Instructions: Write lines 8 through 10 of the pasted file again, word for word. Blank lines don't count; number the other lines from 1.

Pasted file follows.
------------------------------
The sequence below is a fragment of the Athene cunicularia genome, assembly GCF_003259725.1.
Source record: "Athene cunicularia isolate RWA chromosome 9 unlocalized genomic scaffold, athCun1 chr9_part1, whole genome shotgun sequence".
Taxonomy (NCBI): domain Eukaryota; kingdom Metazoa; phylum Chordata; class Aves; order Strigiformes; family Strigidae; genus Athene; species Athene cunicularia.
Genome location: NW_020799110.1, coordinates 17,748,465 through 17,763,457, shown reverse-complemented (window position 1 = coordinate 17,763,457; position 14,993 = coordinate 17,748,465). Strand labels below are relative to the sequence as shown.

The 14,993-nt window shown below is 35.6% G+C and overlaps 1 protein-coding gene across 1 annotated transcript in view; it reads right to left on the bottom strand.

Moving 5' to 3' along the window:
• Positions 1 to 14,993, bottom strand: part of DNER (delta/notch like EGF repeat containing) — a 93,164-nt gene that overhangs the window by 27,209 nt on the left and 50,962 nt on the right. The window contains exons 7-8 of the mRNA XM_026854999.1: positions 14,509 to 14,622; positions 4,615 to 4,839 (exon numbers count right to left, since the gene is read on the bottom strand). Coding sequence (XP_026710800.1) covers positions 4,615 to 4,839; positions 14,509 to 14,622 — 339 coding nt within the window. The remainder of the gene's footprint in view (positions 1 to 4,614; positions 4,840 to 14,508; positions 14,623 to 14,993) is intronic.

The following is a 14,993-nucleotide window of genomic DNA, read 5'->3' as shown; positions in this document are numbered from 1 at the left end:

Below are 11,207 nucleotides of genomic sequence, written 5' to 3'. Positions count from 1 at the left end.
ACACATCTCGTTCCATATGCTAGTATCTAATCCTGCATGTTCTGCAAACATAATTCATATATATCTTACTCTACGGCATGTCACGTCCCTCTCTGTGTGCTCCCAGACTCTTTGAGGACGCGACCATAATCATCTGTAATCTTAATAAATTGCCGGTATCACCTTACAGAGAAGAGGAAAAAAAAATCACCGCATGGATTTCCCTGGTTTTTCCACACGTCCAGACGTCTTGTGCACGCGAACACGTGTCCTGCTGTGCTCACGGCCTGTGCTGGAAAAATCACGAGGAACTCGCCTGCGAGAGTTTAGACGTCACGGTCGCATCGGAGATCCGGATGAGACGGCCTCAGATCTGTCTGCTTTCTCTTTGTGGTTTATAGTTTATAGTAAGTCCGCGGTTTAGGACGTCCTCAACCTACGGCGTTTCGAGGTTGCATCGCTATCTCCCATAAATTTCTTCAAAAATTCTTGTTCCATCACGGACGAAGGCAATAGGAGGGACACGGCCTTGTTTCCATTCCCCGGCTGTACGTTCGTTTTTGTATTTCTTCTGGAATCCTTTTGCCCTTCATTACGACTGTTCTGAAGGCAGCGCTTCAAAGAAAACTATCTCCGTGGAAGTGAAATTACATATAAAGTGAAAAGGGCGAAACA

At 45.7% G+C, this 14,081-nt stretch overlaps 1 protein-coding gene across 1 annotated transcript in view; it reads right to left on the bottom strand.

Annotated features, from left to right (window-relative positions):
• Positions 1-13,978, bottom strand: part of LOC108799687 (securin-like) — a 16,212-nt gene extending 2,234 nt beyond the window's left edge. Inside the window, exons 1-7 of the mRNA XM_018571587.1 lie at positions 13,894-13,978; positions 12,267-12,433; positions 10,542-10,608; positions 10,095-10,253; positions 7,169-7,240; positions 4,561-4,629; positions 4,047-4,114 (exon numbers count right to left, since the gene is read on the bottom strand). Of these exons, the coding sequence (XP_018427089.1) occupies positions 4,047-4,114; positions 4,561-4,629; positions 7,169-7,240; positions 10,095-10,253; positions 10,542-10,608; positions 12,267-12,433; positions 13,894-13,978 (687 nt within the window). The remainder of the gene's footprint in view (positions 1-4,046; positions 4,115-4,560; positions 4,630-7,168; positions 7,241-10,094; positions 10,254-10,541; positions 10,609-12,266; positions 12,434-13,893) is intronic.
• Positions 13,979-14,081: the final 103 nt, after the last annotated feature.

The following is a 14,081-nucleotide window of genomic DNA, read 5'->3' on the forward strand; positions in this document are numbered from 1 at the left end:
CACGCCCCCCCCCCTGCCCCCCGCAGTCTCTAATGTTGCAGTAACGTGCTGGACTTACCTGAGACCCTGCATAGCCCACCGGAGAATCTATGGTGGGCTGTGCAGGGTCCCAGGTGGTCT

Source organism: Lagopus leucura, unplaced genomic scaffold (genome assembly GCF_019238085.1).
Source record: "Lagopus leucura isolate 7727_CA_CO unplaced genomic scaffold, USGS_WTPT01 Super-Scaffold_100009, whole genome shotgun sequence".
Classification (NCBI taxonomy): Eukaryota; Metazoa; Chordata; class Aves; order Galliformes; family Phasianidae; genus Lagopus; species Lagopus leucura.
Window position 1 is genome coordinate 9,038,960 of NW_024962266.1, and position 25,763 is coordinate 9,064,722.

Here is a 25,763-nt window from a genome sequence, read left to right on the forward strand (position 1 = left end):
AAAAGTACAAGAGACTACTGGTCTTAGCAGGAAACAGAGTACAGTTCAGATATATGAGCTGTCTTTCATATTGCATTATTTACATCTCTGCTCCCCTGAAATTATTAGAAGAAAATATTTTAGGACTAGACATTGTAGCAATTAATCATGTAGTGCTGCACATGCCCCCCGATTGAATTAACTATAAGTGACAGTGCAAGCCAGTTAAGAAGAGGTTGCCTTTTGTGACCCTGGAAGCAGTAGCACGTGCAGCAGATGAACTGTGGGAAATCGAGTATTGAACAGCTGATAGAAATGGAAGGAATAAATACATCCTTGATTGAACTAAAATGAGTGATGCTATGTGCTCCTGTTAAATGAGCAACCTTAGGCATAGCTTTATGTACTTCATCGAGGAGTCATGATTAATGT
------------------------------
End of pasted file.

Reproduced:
The following is a 14,993-nucleotide window of genomic DNA, read 5'->3' as shown; positions in this document are numbered from 1 at the left end:

Below are 11,207 nucleotides of genomic sequence, written 5' to 3'. Positions count from 1 at the left end.
ACACATCTCGTTCCATATGCTAGTATCTAATCCTGCATGTTCTGCAAACATAATTCATATATATCTTACTCTACGGCATGTCACGTCCCTCTCTGTGTGCTCCCAGACTCTTTGAGGACGCGACCATAATCATCTGTAATCTTAATAAATTGCCGGTATCACCTTACAGAGAAGAGGAAAAAAAAATCACCGCATGGATTTCCCTGGTTTTTCCACACGTCCAGACGTCTTGTGCACGCGAACACGTGTCCTGCTGTGCTCACGGCCTGTGCTGGAAAAATCACGAGGAACTCGCCTGCGAGAGTTTAGACGTCACGGTCGCATCGGAGATCCGGATGAGACGGCCTCAGATCTGTCTGCTTTCTCTTTGTGGTTTATAGTTTATAGTAAGTCCGCGGTTTAGGACGTCCTCAACCTACGGCGTTTCGAGGTTGCATCGCTATCTCCCATAAATTTCTTCAAAAATTCTTGTTCCATCACGGACGAAGGCAATAGGAGGGACACGGCCTTGTTTCCATTCCCCGGCTGTACGTTCGTTTTTGTATTTCTTCTGGAATCCTTTTGCCCTTCATTACGACTGTTCTGAAGGCAGCGCTTCAAAGAAAACTATCTCCGTGGAAGTGAAATTACATATAAAGTGAAAAGGGCGAAACA